JM: You actually did two sessions for I’m Stranded. Did you use the same gear for both sessions?

EK: “No, the first session we did at Window Studios in Brisbane, was for the single ‘(I’m) Stranded’ b/w ‘No Time’ in June, 1976 about six months before we did the rest of the album. For the single, which was engineered by Mark Moffat, we went in, set-up and recorded it and mixed that same night. Everything was done in about five hours and it’s the original single which appears on the album. On the first session, I used a Fender Twin amp and Gibson SG with no effects whatsoever, I just cranked the amp up.”

CLINTON WALKER – “When Kid Galahad and the Etemals became the Saints back in Brisbane in the mid seventies,there wasn’t even a scene they could crash into. Eventually, with bassist Kym BradShaw in tow, they wound-up playing at parties they would throw themselves.”

MARK MOFFATT “In London, I worked in a guitar shop and people would bring in their amps to sell for cash,” Moffatt recalls. “I could hear this thunderous noise upstairs so I went to see what was making it and bought the amp that afternoon.”

Moffatt, a guitarist in the Carol Lloyd Band, had recorded in Sydney, where he picked up tips about microphone placement.

“There was a cement hallway at the studio, so for The Saints I put a microphone in there. You can hear that in the chorus of No Time where it takes off. I still hear that now and go ‘Wow’.”

Great Australian Albums – I’m Stranded


Chris Bailey in the famous Petrie Terrace house.
Chris Bailey in the famous Petrie Terrace house.

Great Australian Albums – I’m Stranded is free to watch on YouTube.
With interviews with Chris Bailey, Ed Kuepper,  Nick Cave, Rob Younger (Radio Birdman), Damien Lovelock (The Celibate Rifles) and many more, this is the definitive documentary on the band, the single and the album.  Written by Toby Creswell ; produced by Toby Creswell &​ Larry Meltzer ; executive producers Martin Fabinyi &​ Michael Gudinski. Originally screened on SBS-TV.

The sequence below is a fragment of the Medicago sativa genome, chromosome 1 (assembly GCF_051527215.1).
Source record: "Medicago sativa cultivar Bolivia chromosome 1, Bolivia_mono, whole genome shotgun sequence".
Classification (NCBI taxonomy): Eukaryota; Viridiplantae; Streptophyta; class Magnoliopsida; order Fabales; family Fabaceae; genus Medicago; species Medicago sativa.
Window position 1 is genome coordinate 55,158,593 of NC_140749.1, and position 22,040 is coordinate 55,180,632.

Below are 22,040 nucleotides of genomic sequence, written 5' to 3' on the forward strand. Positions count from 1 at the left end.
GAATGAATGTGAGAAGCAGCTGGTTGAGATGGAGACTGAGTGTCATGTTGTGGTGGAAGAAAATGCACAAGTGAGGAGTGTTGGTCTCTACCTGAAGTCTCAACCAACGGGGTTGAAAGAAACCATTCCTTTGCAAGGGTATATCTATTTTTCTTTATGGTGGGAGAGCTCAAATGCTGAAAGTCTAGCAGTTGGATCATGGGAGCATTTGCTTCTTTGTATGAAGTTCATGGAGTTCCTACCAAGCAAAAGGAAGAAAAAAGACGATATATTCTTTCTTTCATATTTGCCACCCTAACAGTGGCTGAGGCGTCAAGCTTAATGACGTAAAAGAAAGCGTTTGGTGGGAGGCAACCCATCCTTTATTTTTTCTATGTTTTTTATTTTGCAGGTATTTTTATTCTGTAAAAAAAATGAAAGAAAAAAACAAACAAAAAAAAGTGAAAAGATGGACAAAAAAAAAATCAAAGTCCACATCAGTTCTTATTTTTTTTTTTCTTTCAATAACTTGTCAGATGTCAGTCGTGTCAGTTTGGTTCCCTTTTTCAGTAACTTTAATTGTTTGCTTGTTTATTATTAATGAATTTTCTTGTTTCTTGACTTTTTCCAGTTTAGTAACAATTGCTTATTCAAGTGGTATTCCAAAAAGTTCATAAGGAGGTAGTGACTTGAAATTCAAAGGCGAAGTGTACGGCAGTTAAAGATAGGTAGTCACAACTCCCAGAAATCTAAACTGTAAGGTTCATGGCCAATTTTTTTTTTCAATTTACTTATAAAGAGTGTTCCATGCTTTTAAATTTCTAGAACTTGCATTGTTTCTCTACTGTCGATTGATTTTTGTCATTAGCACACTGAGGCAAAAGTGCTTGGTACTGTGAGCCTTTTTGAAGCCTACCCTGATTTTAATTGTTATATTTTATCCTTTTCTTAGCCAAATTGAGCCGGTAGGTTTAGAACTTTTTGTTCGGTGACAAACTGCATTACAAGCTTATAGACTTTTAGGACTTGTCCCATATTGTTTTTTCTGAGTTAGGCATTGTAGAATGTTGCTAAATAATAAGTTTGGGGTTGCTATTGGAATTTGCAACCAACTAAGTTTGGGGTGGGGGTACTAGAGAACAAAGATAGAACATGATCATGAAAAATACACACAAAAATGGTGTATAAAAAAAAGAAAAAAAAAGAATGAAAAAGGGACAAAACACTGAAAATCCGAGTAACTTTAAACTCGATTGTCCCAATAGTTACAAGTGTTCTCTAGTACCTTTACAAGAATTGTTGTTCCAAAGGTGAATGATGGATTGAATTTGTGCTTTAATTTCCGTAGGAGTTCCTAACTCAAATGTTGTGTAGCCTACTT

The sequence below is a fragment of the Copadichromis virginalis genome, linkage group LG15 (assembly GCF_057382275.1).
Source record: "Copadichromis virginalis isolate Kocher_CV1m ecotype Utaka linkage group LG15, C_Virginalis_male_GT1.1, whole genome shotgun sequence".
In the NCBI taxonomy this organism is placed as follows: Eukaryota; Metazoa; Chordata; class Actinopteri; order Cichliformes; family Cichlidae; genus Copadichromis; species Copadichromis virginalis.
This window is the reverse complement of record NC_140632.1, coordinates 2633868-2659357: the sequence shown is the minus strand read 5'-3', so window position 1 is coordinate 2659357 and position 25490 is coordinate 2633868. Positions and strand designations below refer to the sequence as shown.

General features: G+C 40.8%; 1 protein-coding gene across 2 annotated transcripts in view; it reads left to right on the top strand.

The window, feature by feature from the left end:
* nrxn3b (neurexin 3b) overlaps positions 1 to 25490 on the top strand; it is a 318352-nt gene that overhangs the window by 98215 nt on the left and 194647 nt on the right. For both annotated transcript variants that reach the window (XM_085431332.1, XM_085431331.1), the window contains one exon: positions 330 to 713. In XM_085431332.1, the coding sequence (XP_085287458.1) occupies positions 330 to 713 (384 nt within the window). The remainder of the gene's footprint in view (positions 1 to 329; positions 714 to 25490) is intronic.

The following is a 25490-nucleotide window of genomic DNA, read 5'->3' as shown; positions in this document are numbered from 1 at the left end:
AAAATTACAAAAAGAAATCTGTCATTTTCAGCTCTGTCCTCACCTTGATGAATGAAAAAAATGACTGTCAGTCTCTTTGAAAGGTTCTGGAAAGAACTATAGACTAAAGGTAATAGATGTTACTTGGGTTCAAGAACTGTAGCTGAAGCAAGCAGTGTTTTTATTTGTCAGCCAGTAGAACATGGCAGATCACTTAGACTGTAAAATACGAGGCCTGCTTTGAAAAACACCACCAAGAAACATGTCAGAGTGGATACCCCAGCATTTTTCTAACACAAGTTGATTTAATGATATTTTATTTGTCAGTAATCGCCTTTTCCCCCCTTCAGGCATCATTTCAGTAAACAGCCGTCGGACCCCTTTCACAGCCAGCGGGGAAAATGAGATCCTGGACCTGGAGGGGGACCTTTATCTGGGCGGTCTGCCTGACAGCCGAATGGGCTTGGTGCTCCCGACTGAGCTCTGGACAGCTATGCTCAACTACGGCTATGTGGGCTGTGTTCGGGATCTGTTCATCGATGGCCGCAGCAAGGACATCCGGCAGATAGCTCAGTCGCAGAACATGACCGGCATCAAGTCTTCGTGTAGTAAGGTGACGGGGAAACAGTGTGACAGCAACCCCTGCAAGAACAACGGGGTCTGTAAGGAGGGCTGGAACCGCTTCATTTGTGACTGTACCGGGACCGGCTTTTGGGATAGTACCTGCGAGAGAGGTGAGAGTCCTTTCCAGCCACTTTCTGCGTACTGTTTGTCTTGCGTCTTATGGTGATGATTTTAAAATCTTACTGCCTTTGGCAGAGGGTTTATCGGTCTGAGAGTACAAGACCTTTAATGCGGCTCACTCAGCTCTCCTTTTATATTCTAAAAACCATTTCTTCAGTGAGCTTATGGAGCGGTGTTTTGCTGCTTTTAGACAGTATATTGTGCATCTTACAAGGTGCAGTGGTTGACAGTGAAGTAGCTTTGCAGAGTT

Songs - (I'm) Stranded on Apple and Amazon
Songs – (I’m) Stranded on Apple and Amazon

Songs – (I’m) Stranded on Apple and Amazon





The Brisbane Music Trail

The Saints’ Brisbane Mural


The Saints are to be honoured in a $60,000 mural on the north side of Upper Roma Street in Brisbane, near the band’s Petrie Terrace share house and rehearsal space, nicknamed Club 76.  Rented by Ivor Hay, the original Saints’ house stood opposite the local police station. Ed Kuepper supplied the iconic red graffiti.


Chris Bailey in the famous Petrie Terrace house.
The Saints founding Australian punk rock in Brisbane.


The Brisbane Music Trail

The Saints mural will be part of a new Brisbane music trail, including former George Street rock venues (Brisbane’s Curry Shop) and be developed over a decade with  venues, practice rooms, apartments, homes, galleries and, of course, musicians – with digital place markers, according to  The Brisbane Times. 

It could have stories from Cloudland, which was flattened for developers.

Fans of The Go-Betweens will recognise Dr John Willsteed as the man behind Brisbane’s new music trail.

Years ago, he was John E, an artist and musician in some of Brisbane’s most inventive bands; Zero, then Xero, then the Go-Betweens and now, Halfway.

Today, Dr Willsteed is the senior lecturer in the Creative Industries faculty at the Queensland University of Technology.

I’m Stranded on the Brisbane Music Trail

The Saints’ famous  DIY single, I’m Stranded,  laboriously sent out by mail-order by singer Ed Kuepper, sells for $1881 on eBay although it was recorded for around $200 in 1976.

The single – and the site of Club 76 itself – officially makes Brisbane the birthplace of Australian punk, something the Queensland government seems happy to recognise these days, though it was very different when Joh Bjelke-Petersen was Premier.

Former Go-Betweens bass player John Willsteed drove the campaign for The Saint’s Brisbane mural in 2017, persuading  Queensland premier Annastacia Palaszczuk to put the band on the map.

The Go-Betweens have already been honoured in the city, by the Go Between Bridge, which links Hale Street in Milton to Montague Road in South Brisbane.

The launch of Ed Kuepper Park, also announced recently, at Oxley Road and Lawson Street, was successful after local fan Maurice Murphy drove a petition.

Kuepper’s parents’ garage was the band’s first rehearsal space – and his parents’ home in Oxley provided the contact address for the vinyl. As he was later to suggest on a solo release, the young Kuepper was in fact a Mail Order Bridegroom, giving birth to Australian punk in Queensland. This photograph  (below) of the young Saints in North Sydney is from Kuepper’s Twitter feed, photographed by Violet Hamilton.

Ed Kuepper I Was a Mail Order Bridegroom
Ed Kuepper I Was a Mail Order Bridegroom